If you see a speck in your vision that moves when you look around, it is probably a floater.
Flashes are just what it sounds like: flashes of light in your vision. Some people describe them as “seeing stars.”
What causes eye floaters and flashes?
Your eye is filled with a clear gel called the vitreous. Changes in this gel cause most eye floaters.
You see flashes when the vitreous gel rubs against the retina or pulls on it. This can be easier to see in the dark or when you move your eyes.
Do eye floaters and flashes need treatment?
Not always. Many floaters are harmless and your brain eventually gets used to them, but you should have an eye doctor check any new floaters.
See your eye doctor within 24 hours if:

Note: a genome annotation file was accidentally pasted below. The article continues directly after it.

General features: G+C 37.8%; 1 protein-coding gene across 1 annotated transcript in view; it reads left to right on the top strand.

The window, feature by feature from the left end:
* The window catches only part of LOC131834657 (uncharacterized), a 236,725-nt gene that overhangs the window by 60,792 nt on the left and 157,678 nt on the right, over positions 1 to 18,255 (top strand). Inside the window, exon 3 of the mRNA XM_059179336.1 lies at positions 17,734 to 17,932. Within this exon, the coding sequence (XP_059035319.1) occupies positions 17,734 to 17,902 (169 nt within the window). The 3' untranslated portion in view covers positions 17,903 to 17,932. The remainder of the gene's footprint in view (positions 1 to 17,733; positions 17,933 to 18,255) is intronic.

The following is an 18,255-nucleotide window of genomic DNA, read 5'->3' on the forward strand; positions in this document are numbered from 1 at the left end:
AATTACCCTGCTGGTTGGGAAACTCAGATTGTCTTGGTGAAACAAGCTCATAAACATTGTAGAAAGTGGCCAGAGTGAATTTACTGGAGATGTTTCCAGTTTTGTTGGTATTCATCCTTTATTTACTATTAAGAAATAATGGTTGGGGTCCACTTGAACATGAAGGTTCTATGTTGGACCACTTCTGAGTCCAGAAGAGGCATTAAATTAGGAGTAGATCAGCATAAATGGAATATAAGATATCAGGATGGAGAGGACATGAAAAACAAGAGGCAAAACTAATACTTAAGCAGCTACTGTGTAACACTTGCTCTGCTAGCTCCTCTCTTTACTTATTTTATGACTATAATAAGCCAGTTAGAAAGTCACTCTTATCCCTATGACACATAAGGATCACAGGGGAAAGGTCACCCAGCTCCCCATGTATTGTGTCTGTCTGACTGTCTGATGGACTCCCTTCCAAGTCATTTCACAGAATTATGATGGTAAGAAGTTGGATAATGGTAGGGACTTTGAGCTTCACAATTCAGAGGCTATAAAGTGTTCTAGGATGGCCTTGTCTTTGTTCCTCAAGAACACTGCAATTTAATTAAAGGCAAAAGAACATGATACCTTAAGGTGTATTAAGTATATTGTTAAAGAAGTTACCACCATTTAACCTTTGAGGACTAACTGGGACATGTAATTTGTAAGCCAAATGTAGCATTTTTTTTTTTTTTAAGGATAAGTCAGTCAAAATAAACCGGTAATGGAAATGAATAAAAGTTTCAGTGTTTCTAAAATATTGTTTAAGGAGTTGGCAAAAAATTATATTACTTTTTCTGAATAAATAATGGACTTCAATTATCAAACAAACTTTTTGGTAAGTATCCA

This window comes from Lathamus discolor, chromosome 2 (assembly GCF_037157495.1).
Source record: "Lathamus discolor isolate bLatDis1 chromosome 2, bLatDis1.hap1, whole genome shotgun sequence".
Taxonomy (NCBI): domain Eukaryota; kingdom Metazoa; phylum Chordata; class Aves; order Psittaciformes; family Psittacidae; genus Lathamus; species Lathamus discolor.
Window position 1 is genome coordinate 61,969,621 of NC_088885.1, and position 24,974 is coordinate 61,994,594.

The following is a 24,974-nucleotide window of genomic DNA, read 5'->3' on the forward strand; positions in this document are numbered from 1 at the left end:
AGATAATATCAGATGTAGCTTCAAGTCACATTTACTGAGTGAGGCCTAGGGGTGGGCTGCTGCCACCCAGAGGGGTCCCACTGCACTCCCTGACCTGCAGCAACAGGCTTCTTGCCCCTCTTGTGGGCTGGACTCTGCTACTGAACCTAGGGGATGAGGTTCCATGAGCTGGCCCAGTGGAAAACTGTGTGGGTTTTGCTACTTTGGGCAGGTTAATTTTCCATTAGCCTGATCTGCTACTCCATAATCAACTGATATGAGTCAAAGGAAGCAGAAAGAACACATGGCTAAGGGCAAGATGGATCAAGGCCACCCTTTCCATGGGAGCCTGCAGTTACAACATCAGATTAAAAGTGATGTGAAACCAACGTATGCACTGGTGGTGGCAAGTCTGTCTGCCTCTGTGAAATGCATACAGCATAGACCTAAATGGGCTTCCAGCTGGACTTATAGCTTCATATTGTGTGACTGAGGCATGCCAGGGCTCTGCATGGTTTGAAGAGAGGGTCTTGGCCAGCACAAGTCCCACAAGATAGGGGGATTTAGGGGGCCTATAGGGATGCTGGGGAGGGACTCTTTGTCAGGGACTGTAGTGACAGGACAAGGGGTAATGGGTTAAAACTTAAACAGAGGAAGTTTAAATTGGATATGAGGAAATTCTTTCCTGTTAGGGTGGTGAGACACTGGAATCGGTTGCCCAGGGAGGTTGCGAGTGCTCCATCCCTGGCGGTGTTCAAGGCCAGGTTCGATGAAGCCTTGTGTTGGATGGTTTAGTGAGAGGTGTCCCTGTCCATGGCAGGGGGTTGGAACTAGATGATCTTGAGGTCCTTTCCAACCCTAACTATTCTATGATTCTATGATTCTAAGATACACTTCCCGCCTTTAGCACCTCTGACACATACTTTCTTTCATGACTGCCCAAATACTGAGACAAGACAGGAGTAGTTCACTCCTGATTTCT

You see flashes of light
A floater is interfering with your vision
Copyright 2013 Eyemaginations, Inc.
Are eye floaters and flashes serious?
They can be. Seeing flashes of light or getting a new floater or many floaters can be a sign that the vitreous gel is pulling on your retina. The retina is the tissue at the back of the eye that receives images. A torn or damaged retina can cause vision loss, and this vision loss is sometimes permanent.
If vitreous gel goes through a tear in the retina and gets underneath it, this can push the retina out of its normal position on the back of the eye. Doctors call this “retinal detachment.” A retinal detachment is a very serious condition that is treated with surgery. But even then, doctors cannot always restore all the lost vision.
What should I do if I see flashes or a new floater?
Call your eye doctor. You should be seen by an eye doctor within 24 hours if you see flashes of light or have a new floater that affects your ability to see. Don’t wait! A complete, dilated eye exam is the only way to make sure you do not have a retinal tear.
Even if a new floater is not affecting your vision or seems small, you should have an eye doctor check it. Call your eye doctor and let them know you have a new floater.